The same Upanishadic Vidya which occupies the ascetic life of so many people in our land, that was imported into the interactive, interactional and active and vibrant front. And the same truth he presented. And he presented it in such a manner that the Upanishadic renunciation was supposed to be accomplished by the mind and intelligence remaining in the chariot and the battlefield. I don’t know whether you really get the import of what I say. This is something very characteristic of this Swamiji’s enunciation. I don’t know whether anybody has done it. You know, what is exhorting you for renunciation? And what is perfected by renunciation? Krishna says, "That renunciational outcome you have to accomplish here and now and I will make you do it", he tells Arjuna.

This time, the last chapter ‘Moksha-sannyāsa yoga’ I am going to discuss, I started the discussion yesterday in Trichur. Why is it that the eighteenth chapter of Bhagavad Gita is called ‘Moksha-sannyāsa yoga’? This sannyāsa is the theme of Bhagavad Gita. It is not the ‘sannyāsa' that the Upanishads perhaps speak about, it is not the ‘sannyasa’ that so many ascetics of the land are taking up and trying to pursue. It is the ‘sannyāsa’ related to the mind, the intelligence of the human being. It is in the way of a knowledge of the impersonal truth, shining, abiding in your heart. It is knowing the truth as a result of which all your actions, and actional consequences, every one of them completely becomes extinct.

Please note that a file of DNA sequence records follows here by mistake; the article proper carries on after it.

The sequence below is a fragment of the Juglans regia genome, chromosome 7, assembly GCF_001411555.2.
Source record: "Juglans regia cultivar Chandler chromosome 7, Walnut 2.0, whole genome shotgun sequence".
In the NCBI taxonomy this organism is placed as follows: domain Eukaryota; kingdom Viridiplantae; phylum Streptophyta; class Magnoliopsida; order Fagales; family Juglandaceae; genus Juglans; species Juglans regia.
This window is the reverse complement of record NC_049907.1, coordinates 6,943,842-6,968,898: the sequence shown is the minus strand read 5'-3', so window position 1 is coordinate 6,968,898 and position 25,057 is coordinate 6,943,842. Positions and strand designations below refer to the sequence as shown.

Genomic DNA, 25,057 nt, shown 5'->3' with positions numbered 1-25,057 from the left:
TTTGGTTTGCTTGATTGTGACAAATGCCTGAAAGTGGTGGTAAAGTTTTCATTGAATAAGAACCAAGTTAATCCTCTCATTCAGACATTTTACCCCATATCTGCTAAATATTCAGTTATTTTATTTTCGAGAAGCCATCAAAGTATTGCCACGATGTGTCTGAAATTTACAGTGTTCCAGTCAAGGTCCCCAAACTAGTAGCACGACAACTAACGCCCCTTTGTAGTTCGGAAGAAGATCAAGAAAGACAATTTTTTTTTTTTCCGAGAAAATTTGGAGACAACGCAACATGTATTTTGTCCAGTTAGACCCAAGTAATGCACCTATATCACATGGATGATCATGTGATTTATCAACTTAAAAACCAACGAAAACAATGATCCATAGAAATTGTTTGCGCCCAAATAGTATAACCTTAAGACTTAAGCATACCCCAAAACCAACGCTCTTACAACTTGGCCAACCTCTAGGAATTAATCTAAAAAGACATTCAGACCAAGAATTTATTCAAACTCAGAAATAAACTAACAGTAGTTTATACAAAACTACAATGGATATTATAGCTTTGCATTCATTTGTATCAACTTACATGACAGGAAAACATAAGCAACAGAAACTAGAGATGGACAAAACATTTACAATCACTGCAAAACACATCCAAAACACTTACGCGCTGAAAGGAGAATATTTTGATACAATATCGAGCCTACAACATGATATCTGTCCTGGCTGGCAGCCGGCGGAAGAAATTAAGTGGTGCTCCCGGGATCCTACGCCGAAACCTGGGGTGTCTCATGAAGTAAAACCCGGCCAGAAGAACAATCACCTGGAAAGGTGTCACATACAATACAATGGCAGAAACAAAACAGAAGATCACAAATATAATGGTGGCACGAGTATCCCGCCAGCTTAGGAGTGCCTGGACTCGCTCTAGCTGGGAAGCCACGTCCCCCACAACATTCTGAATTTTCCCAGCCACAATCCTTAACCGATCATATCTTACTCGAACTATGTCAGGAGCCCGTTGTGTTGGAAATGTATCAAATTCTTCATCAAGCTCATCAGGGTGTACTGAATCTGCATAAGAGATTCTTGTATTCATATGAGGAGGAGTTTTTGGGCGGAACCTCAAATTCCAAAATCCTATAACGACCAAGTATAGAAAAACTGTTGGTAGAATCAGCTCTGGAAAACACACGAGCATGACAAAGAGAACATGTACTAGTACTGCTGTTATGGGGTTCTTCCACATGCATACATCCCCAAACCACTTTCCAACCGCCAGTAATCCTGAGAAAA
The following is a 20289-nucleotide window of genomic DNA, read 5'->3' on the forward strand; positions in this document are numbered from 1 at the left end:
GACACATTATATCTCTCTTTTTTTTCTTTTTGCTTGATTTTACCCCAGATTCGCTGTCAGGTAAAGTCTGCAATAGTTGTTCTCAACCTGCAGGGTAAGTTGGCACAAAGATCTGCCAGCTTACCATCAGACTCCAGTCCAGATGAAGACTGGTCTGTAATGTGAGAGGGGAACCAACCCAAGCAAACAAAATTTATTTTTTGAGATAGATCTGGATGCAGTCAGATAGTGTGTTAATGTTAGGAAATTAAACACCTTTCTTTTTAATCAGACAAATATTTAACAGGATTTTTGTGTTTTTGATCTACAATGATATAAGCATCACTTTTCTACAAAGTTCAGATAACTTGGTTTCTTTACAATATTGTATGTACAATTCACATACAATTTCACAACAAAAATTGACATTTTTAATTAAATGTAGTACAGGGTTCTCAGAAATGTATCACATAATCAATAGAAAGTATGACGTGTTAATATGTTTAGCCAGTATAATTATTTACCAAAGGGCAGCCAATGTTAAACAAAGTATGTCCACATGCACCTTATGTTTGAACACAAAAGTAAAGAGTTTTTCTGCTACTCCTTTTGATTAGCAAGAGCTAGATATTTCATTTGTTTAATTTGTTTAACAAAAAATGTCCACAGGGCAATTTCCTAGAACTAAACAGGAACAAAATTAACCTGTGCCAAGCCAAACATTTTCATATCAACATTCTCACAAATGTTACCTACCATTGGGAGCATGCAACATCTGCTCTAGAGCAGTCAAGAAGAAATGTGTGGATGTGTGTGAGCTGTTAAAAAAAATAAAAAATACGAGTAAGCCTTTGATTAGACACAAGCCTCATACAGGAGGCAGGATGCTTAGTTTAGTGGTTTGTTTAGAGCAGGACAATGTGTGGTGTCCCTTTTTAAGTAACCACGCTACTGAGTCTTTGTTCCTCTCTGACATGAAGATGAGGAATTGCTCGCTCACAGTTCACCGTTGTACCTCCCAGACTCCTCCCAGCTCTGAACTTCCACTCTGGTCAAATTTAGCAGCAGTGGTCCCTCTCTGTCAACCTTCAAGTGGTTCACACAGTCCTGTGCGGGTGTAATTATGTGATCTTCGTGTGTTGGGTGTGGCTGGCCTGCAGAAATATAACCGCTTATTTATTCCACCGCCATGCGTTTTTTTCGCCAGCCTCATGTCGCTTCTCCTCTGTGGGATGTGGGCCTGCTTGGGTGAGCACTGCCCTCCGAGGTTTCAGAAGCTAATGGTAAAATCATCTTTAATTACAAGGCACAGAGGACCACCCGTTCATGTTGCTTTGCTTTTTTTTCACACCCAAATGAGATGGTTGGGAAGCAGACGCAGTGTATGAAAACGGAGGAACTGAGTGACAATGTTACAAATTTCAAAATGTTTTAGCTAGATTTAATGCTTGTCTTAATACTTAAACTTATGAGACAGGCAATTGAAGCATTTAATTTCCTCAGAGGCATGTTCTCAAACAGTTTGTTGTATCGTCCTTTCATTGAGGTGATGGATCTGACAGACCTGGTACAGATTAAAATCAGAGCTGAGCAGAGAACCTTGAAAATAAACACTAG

Man suffers from a delusion. That delusion makes him think 'I am a doer', 'I am an enjoyer', 'I am a sufferer'. All these concepts are fallacious, fictitious, they have got no meaning. The truth is only one and that never gets born nor does it die. It is eternal, indestructible. Know this Arjuna and then fight. This is the difference my dear souls! Know this and fight.

The Upanishadic teacher tells the students - know this and leave everything and contemplate and get absorbed. Arjuna had no time for it nor could Krishna allow it. So what is accomplished in the forest environment by meditative absorption, Sri Krishna is trying to infuse and instill into Arjuna by a process of instruction which when absorbed will give the clarity and enlightenment by virtue of which the mind and the intelligence would become sannyāsins. Can you imagine?

Arjuna said, “I will not fight and I will choose to become a sannyāsin.”

Krishna said, “No I cannot allow it. You have come here to fight and fight. Accomplish the sannyāsa that you want right here and now, within your body. Here is the knowledge and clarity I give you.”